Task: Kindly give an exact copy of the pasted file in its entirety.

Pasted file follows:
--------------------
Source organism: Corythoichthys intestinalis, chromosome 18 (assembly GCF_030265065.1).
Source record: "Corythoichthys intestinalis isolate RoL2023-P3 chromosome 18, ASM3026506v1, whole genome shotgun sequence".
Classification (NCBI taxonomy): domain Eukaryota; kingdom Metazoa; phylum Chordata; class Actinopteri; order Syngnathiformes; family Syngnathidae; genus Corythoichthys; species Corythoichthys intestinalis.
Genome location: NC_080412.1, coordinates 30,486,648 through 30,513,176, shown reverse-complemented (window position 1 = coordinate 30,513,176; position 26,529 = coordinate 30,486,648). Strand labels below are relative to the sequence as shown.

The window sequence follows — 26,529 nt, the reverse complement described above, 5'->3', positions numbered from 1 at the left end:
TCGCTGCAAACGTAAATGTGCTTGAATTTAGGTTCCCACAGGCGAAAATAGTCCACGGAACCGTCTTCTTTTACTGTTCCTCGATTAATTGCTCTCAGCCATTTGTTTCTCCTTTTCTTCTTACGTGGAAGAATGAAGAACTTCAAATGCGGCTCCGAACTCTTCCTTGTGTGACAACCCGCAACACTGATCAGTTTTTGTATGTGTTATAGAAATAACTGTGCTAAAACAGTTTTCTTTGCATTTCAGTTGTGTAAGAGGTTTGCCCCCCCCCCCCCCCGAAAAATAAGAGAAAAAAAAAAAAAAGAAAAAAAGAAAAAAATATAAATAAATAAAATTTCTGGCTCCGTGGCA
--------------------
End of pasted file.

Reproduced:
Source organism: Corythoichthys intestinalis, chromosome 18 (assembly GCF_030265065.1).
Source record: "Corythoichthys intestinalis isolate RoL2023-P3 chromosome 18, ASM3026506v1, whole genome shotgun sequence".
Classification (NCBI taxonomy): domain Eukaryota; kingdom Metazoa; phylum Chordata; class Actinopteri; order Syngnathiformes; family Syngnathidae; genus Corythoichthys; species Corythoichthys intestinalis.
Genome location: NC_080412.1, coordinates 30,486,648 through 30,513,176, shown reverse-complemented (window position 1 = coordinate 30,513,176; position 26,529 = coordinate 30,486,648). Strand labels below are relative to the sequence as shown.

The window sequence follows — 26,529 nt, the reverse complement described above, 5'->3', positions numbered from 1 at the left end:
TCGCTGCAAACGTAAATGTGCTTGAATTTAGGTTCCCACAGGCGAAAATAGTCCACGGAACCGTCTTCTTTTACTGTTCCTCGATTAATTGCTCTCAGCCATTTGTTTCTCCTTTTCTTCTTACGTGGAAGAATGAAGAACTTCAAATGCGGCTCCGAACTCTTCCTTGTGTGACAACCCGCAACACTGATCAGTTTTTGTATGTGTTATAGAAATAACTGTGCTAAAACAGTTTTCTTTGCATTTCAGTTGTGTAAGAGGTTTGCCCCCCCCCCCCCCCGAAAAATAAGAGAAAAAAAAAAAAAAGAAAAAAAGAAAAAAATATAAATAAATAAAATTTCTGGCTCCGTGGCA